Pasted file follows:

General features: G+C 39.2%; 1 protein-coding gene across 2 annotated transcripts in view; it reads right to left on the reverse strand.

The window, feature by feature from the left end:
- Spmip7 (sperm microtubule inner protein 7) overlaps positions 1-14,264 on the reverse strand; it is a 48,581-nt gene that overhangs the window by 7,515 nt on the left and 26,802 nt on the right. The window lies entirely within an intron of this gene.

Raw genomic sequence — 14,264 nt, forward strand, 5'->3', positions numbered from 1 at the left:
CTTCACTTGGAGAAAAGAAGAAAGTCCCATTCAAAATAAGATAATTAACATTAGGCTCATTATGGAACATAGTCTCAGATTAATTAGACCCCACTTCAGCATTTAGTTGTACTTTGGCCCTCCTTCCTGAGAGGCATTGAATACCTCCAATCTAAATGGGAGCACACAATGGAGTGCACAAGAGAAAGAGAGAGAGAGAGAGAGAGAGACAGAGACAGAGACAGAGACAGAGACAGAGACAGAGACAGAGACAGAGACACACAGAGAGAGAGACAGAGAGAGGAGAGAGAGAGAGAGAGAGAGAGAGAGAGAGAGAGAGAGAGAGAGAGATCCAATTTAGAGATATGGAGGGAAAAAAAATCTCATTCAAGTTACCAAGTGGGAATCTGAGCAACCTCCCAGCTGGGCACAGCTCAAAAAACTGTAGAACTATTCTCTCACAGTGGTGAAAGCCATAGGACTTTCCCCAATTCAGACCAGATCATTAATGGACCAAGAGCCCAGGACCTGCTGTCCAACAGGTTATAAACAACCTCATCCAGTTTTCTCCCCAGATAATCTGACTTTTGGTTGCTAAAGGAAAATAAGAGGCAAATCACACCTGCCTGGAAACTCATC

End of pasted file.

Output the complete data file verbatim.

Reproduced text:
General features: G+C 39.2%; 1 protein-coding gene across 2 annotated transcripts in view; it reads right to left on the reverse strand.

The window, feature by feature from the left end:
- Spmip7 (sperm microtubule inner protein 7) overlaps positions 1-14,264 on the reverse strand; it is a 48,581-nt gene that overhangs the window by 7,515 nt on the left and 26,802 nt on the right. The window lies entirely within an intron of this gene.

Raw genomic sequence — 14,264 nt, forward strand, 5'->3', positions numbered from 1 at the left:
CTTCACTTGGAGAAAAGAAGAAAGTCCCATTCAAAATAAGATAATTAACATTAGGCTCATTATGGAACATAGTCTCAGATTAATTAGACCCCACTTCAGCATTTAGTTGTACTTTGGCCCTCCTTCCTGAGAGGCATTGAATACCTCCAATCTAAATGGGAGCACACAATGGAGTGCACAAGAGAAAGAGAGAGAGAGAGAGAGAGAGACAGAGACAGAGACAGAGACAGAGACAGAGACAGAGACAGAGACAGAGACACACAGAGAGAGAGACAGAGAGAGGAGAGAGAGAGAGAGAGAGAGAGAGAGAGAGAGAGAGAGAGAGAGAGATCCAATTTAGAGATATGGAGGGAAAAAAAATCTCATTCAAGTTACCAAGTGGGAATCTGAGCAACCTCCCAGCTGGGCACAGCTCAAAAAACTGTAGAACTATTCTCTCACAGTGGTGAAAGCCATAGGACTTTCCCCAATTCAGACCAGATCATTAATGGACCAAGAGCCCAGGACCTGCTGTCCAACAGGTTATAAACAACCTCATCCAGTTTTCTCCCCAGATAATCTGACTTTTGGTTGCTAAAGGAAAATAAGAGGCAAATCACACCTGCCTGGAAACTCATC